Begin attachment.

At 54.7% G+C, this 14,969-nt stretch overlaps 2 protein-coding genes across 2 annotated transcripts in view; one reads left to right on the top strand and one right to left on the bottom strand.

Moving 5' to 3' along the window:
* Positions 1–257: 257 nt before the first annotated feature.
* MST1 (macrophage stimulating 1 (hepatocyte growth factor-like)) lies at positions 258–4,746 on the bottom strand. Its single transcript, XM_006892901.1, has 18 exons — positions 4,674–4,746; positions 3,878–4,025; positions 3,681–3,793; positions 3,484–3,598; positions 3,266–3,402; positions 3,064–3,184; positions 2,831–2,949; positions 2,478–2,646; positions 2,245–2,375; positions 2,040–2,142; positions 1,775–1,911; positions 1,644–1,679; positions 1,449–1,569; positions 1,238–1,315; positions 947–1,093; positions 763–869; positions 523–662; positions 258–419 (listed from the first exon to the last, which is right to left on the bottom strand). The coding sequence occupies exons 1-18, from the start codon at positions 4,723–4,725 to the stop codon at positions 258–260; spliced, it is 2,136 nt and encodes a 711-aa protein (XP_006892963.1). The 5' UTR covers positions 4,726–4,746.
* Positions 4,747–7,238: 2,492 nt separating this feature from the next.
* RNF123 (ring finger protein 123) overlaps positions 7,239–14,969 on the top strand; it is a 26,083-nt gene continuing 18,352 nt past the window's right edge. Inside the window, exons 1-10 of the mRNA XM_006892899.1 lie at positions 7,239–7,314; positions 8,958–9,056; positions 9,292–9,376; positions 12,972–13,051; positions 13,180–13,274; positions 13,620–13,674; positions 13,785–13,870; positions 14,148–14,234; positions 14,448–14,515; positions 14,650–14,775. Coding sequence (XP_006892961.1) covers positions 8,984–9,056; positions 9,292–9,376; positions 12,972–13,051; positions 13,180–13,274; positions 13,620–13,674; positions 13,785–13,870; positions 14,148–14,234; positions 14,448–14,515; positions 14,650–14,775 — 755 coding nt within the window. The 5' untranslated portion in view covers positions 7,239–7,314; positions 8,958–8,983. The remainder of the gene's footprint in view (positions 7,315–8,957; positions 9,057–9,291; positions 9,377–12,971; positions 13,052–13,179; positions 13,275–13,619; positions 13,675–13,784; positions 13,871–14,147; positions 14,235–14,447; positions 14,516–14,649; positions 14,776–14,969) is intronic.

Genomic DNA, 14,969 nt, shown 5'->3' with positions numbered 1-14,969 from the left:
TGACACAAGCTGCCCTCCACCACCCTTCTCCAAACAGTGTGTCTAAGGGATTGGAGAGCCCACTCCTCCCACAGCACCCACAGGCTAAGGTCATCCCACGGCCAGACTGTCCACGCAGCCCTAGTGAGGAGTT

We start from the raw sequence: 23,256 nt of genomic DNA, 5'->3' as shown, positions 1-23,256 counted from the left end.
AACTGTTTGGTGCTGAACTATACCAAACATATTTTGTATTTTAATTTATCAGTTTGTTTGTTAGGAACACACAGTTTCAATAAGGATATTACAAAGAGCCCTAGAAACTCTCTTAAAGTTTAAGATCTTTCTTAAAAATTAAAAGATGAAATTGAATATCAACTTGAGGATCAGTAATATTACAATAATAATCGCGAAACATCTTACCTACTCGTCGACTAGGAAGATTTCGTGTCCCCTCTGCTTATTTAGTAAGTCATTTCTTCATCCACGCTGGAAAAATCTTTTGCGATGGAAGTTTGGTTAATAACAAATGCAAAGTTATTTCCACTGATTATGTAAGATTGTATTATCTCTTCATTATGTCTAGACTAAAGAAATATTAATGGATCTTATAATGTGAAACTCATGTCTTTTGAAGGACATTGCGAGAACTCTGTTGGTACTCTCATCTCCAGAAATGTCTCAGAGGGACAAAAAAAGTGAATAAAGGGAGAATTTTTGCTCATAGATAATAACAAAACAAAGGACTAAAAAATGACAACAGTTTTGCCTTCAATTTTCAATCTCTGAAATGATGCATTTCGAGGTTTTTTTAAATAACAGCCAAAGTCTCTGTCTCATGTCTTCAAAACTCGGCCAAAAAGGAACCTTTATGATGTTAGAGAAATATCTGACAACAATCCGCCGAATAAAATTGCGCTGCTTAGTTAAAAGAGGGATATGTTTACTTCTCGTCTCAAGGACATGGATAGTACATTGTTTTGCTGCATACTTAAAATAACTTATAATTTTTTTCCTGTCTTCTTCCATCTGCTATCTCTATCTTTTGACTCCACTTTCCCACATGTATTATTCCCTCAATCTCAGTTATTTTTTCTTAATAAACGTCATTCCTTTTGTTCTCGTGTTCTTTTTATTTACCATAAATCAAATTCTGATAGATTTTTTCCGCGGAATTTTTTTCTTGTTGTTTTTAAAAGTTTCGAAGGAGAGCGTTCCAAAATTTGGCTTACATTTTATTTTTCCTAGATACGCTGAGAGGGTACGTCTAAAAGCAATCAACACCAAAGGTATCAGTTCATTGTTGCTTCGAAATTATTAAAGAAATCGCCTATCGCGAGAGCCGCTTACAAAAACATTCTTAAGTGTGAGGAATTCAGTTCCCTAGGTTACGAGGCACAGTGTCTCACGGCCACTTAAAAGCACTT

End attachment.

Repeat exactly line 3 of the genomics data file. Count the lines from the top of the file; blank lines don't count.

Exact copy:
* Positions 1–257: 257 nt before the first annotated feature.